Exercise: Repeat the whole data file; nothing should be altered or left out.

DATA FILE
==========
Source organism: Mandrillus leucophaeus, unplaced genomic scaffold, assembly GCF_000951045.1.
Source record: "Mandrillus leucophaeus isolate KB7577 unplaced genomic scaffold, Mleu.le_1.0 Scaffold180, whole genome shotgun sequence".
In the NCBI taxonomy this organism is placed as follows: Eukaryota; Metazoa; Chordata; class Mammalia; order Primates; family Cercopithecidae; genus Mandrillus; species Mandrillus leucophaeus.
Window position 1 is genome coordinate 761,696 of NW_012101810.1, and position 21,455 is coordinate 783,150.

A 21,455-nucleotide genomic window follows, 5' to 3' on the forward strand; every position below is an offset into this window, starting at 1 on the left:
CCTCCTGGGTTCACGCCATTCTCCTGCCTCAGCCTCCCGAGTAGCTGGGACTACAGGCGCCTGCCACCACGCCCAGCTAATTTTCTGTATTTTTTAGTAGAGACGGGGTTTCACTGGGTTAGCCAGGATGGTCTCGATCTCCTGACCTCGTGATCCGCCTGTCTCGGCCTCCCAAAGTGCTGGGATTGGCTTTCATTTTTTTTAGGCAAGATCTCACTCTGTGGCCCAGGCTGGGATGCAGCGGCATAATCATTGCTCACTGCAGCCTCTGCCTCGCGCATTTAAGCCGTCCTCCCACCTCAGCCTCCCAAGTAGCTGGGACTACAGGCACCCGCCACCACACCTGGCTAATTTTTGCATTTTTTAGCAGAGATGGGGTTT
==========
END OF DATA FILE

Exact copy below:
Source organism: Mandrillus leucophaeus, unplaced genomic scaffold, assembly GCF_000951045.1.
Source record: "Mandrillus leucophaeus isolate KB7577 unplaced genomic scaffold, Mleu.le_1.0 Scaffold180, whole genome shotgun sequence".
In the NCBI taxonomy this organism is placed as follows: Eukaryota; Metazoa; Chordata; class Mammalia; order Primates; family Cercopithecidae; genus Mandrillus; species Mandrillus leucophaeus.
Window position 1 is genome coordinate 761,696 of NW_012101810.1, and position 21,455 is coordinate 783,150.

A 21,455-nucleotide genomic window follows, 5' to 3' on the forward strand; every position below is an offset into this window, starting at 1 on the left:
CCTCCTGGGTTCACGCCATTCTCCTGCCTCAGCCTCCCGAGTAGCTGGGACTACAGGCGCCTGCCACCACGCCCAGCTAATTTTCTGTATTTTTTAGTAGAGACGGGGTTTCACTGGGTTAGCCAGGATGGTCTCGATCTCCTGACCTCGTGATCCGCCTGTCTCGGCCTCCCAAAGTGCTGGGATTGGCTTTCATTTTTTTTAGGCAAGATCTCACTCTGTGGCCCAGGCTGGGATGCAGCGGCATAATCATTGCTCACTGCAGCCTCTGCCTCGCGCATTTAAGCCGTCCTCCCACCTCAGCCTCCCAAGTAGCTGGGACTACAGGCACCCGCCACCACACCTGGCTAATTTTTGCATTTTTTAGCAGAGATGGGGTTT